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annual financial statement. lie was afraid it was useless to expect lhat they could go back to the expenditure of former years.—Tbe report was agreed to.—-Tho Ciisscsni-on of the Excneousa obtained leave to bring in a bill to amend The law relating to the purchase of Government annuities, through the medium of savings banks, and the granting of life assurances by Government. At present sums can be received for deferred annuities only in large amounts, and the objects of the bill were to enable them to take smaller sums through the medium of the Post-Office savings banks. At present Government can grant life assurances to the amount of 1001., but only to persons who purchased deferred annuities, and it was proposed to abolish that restriction—Mr Faun/mi), in moving for some returns of the names and ofiicers of The Charity Commissioners, took occasion to animadvert strongly on the conduct of the commissioners, and complained of the expense to which they put the country—Mr Lows: defended the commissioners, and the returns, with some modifications, were agreed to.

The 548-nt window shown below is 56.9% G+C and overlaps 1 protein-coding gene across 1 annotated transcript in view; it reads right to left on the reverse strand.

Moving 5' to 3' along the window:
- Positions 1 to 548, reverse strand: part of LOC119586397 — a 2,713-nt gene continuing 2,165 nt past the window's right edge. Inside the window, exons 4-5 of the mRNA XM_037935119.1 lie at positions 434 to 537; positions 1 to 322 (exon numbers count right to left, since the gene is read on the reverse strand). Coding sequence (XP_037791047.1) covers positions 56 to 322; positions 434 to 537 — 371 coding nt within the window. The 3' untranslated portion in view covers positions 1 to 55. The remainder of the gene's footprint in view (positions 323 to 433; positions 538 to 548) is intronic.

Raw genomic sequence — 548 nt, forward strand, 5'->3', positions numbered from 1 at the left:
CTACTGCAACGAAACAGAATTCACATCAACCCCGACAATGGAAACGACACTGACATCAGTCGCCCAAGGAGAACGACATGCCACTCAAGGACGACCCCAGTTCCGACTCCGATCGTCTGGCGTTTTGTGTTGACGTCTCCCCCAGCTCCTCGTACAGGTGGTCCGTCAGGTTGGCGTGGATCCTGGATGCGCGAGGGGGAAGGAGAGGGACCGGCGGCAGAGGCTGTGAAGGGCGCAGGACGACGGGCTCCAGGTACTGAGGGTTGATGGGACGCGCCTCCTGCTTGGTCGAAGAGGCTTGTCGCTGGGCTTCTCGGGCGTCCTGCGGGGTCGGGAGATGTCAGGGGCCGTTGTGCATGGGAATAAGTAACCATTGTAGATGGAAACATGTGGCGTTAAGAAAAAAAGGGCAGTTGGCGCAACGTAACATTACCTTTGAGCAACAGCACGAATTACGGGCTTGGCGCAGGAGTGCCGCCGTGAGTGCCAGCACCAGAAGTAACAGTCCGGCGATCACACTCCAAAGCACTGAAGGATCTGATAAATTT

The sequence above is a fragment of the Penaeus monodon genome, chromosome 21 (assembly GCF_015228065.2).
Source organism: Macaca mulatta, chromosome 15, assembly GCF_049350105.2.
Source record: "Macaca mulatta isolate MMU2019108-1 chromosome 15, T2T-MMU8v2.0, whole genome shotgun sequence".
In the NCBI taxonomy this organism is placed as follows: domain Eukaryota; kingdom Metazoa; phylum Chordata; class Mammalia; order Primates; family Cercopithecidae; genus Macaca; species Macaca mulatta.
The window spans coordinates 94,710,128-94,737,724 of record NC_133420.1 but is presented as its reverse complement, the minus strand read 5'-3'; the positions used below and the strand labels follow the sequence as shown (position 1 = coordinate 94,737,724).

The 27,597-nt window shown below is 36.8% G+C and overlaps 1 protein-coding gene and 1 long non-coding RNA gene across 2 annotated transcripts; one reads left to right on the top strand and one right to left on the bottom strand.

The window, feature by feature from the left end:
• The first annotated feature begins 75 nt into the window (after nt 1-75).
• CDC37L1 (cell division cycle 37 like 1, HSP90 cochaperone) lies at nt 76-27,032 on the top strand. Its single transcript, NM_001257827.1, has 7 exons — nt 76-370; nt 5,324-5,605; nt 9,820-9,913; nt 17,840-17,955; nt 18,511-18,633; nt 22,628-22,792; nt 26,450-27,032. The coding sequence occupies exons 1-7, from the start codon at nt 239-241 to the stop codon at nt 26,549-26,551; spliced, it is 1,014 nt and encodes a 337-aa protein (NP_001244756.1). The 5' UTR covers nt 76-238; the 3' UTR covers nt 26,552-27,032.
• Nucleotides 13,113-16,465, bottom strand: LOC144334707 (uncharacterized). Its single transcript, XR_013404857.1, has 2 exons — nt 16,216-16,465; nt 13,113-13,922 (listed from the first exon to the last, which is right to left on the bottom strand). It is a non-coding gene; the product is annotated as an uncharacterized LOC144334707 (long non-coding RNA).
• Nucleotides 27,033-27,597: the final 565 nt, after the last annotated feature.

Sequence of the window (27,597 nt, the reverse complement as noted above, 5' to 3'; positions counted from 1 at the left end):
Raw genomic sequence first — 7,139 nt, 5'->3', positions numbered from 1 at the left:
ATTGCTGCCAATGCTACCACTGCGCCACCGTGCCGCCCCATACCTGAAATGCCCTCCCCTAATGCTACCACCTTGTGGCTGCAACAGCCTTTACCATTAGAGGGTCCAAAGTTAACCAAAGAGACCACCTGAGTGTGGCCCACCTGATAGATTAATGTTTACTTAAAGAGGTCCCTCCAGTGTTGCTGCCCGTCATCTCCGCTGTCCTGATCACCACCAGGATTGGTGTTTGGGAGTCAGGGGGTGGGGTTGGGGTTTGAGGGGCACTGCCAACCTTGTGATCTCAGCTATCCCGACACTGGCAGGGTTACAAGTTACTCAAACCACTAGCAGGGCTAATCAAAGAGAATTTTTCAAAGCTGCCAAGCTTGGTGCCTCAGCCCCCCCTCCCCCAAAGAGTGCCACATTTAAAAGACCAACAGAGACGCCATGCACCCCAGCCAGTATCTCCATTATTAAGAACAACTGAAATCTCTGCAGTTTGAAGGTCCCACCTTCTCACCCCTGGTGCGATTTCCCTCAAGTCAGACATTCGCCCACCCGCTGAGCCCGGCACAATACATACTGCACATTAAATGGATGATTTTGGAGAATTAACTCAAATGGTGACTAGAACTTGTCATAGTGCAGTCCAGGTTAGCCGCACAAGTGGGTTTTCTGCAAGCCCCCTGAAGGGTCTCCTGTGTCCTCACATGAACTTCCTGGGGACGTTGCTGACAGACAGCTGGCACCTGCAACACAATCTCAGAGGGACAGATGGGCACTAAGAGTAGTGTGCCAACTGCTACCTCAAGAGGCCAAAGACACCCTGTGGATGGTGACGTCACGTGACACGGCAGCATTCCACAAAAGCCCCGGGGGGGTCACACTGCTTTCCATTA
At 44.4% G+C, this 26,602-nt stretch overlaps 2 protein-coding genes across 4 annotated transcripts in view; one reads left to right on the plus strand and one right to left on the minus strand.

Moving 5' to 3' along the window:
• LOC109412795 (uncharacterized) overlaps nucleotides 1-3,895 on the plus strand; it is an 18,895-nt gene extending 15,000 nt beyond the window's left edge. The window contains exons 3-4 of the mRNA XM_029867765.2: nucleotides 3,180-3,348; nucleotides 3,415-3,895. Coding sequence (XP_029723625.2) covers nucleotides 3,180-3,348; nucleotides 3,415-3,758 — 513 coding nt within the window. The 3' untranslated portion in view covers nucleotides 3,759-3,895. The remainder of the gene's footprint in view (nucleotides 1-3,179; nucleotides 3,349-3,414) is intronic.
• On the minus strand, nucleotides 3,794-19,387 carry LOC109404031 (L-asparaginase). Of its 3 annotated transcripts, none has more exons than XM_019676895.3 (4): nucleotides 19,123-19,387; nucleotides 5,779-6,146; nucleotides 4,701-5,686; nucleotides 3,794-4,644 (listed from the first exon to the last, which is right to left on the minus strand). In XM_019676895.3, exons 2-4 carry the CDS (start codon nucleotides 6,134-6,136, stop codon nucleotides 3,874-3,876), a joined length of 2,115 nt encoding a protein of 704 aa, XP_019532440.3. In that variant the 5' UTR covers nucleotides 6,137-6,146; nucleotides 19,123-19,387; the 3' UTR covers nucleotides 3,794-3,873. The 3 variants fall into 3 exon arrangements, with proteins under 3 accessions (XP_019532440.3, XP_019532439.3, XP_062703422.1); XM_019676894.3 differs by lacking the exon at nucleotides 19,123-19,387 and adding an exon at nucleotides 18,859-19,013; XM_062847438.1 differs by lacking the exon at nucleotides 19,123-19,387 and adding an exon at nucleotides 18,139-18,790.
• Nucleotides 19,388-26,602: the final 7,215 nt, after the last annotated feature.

CURRENT EVENTS.

[A mark (') is attached to the Events discussed or more fhlly narrated in this week’s EXAXIRBKJ

DENMARK, FOREIGN.

Feb. 6.—The Danes evacuate the town of' Slesvig and their lines of defence on the Danewerke, leaving behind them sixty guns. Engagements during the retreat at Idstedt and near Oversee.‘

7.—The Prussians rest a day in Flensburg.‘

8.-The Prussians march upon Duppel, and throw forward their main body to Apenrade, to out off the retreat of the Danes into J ntland.‘K FRANCE :

Feb. 11.—At a dinner to celebrate the Suez Canal undertaking, Prince Napoleon retraces the history of the enterprise, dwells upon its

FRIDAY.—ll'lf R. Loan, in reply to Sir G. Grey, said that the Under- Wade!" and utility, and pays a tribute of praise to all who had Secretary of State for the Home Department would shortly introduce Participated l" the “MEMB